With Sistrix , unused keywords can be identified under “Keywords Opportunities”. All you have to do is compare your domain with competing sites.

Sistrix will now show you a list of search terms for which your competition is found in the top 100, but you are not. If you go through these search terms and filter and sort them according to relevance for you, you have found new topic ideas again.


Hypersuggest, for example, is a tool (I often mention ) that is based on Google Suggest. Here you can find relevant search terms for all topics collected so far. The W question search is particularly interesting. In this way, you can also find out how exactly users search for these topics. Use this potential by answering as many W-questions as possible on the topics relevant to you.


With BuzzSumo, for example, you will not only find possible influencers but also the most frequently shared (content) on social media channels. Of course, it doesn’t make sense to adopt this 1: 1. Still, it’s interesting to see what kind of content is particularly popular. You can then add these topics to your topic collection.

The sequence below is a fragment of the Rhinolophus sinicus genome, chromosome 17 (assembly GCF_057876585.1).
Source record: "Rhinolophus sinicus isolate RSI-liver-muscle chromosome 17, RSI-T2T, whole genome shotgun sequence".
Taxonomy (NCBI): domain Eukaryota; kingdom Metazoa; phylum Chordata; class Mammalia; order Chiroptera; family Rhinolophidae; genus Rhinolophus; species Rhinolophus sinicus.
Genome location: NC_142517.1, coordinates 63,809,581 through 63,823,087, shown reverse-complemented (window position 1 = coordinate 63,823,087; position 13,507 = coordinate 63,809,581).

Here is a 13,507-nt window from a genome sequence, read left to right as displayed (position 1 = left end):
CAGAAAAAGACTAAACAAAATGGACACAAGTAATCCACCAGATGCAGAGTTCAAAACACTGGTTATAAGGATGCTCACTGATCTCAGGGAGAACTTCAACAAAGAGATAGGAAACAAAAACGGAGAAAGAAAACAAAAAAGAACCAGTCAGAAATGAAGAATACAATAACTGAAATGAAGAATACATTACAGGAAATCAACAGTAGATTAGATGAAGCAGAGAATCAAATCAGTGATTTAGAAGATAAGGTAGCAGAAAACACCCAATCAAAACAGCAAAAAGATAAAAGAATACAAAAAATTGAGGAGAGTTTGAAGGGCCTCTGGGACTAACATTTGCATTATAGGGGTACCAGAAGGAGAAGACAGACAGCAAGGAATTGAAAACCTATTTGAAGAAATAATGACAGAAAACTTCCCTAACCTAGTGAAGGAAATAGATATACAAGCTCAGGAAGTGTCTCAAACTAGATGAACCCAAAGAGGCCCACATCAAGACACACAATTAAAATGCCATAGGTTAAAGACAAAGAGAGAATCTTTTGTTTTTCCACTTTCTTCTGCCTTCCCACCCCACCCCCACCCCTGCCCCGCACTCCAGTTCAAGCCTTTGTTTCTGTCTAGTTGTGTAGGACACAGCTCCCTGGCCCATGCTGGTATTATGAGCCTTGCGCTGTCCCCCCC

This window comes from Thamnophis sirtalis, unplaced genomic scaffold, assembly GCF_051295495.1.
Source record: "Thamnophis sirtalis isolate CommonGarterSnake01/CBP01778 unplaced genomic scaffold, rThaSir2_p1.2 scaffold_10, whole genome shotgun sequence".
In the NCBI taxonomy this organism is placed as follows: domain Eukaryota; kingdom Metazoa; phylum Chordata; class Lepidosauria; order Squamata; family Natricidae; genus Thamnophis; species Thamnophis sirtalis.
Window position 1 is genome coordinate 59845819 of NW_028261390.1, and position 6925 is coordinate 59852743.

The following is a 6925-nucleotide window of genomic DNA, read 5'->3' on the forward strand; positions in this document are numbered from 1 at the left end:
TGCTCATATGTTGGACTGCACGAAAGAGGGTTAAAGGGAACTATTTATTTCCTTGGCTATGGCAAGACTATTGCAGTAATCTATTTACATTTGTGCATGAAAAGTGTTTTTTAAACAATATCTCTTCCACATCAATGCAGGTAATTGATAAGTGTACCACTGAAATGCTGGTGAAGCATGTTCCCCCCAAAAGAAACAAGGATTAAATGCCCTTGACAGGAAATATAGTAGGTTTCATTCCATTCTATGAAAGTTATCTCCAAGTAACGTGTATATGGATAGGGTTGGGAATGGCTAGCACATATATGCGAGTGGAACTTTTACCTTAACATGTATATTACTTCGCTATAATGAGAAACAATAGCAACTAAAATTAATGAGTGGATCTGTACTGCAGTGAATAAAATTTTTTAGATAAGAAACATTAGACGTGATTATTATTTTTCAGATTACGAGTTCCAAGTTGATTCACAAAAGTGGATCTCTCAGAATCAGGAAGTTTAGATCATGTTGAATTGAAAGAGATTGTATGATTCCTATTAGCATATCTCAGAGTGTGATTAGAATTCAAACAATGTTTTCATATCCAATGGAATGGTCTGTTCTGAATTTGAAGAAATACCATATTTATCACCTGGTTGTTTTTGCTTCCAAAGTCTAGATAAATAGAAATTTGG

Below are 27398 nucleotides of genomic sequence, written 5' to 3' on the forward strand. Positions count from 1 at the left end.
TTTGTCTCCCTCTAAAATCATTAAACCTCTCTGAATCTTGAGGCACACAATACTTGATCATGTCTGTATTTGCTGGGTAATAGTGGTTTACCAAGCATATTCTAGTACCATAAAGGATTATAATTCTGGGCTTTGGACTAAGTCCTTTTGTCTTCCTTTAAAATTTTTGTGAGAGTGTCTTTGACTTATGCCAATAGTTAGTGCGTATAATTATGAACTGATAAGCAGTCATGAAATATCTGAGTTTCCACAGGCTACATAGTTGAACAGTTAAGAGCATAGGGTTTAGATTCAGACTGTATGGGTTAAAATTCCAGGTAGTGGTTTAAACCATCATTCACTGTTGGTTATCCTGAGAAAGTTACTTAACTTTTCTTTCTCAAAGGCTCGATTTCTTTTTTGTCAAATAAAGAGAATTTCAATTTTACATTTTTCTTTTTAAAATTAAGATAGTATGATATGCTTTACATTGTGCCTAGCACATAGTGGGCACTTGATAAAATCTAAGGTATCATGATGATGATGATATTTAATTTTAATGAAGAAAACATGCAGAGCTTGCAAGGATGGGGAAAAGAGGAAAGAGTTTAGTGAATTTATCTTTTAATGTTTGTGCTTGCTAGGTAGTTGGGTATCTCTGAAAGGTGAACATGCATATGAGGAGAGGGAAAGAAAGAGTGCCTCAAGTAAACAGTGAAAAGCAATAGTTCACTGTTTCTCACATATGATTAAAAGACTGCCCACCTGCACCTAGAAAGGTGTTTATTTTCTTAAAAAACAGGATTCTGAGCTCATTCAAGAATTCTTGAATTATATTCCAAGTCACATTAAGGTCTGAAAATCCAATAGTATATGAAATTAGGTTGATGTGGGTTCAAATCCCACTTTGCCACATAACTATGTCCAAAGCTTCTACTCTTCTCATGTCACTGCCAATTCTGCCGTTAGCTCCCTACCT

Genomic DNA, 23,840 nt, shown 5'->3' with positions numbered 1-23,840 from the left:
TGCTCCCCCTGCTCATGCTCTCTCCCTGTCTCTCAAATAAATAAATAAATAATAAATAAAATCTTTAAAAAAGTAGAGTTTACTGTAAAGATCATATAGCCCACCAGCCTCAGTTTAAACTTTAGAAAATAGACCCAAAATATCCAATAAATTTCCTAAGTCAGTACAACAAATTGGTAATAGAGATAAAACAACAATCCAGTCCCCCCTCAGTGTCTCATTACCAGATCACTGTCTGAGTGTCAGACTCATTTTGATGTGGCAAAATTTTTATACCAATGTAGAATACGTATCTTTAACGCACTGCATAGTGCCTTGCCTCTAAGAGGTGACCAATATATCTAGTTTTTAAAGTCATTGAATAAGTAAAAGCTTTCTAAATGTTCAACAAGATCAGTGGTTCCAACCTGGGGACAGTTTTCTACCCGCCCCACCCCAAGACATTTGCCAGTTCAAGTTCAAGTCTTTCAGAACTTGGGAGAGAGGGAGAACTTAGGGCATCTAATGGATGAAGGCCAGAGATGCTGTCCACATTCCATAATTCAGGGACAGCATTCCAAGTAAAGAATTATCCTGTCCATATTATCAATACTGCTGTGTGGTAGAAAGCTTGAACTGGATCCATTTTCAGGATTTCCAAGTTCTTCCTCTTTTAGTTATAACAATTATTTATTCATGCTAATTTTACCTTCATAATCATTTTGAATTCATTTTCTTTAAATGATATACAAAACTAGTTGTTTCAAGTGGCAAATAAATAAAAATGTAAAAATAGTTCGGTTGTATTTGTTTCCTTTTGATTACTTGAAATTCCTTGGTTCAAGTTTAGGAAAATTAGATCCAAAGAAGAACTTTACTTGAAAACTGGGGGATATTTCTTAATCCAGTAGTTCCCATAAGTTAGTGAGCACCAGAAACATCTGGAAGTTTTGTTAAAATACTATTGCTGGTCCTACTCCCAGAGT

Search forums and portals

Forums are old hat? I where! Online forums and portals such as Quora or Gutefrage have great potential to find out what motivates the readers of the individual target groups. The information from the tools and the web will help you to search for the right topics on these platforms. Here you will find individual questions from various users. For example, if a question is asked particularly often, it seems relevant. And particularly interesting: there doesn’t seem to be a satisfactory answer yet. The search volume of questions that are asked in such portals often has great potential, even if they do not appear in keyword tools.

Social media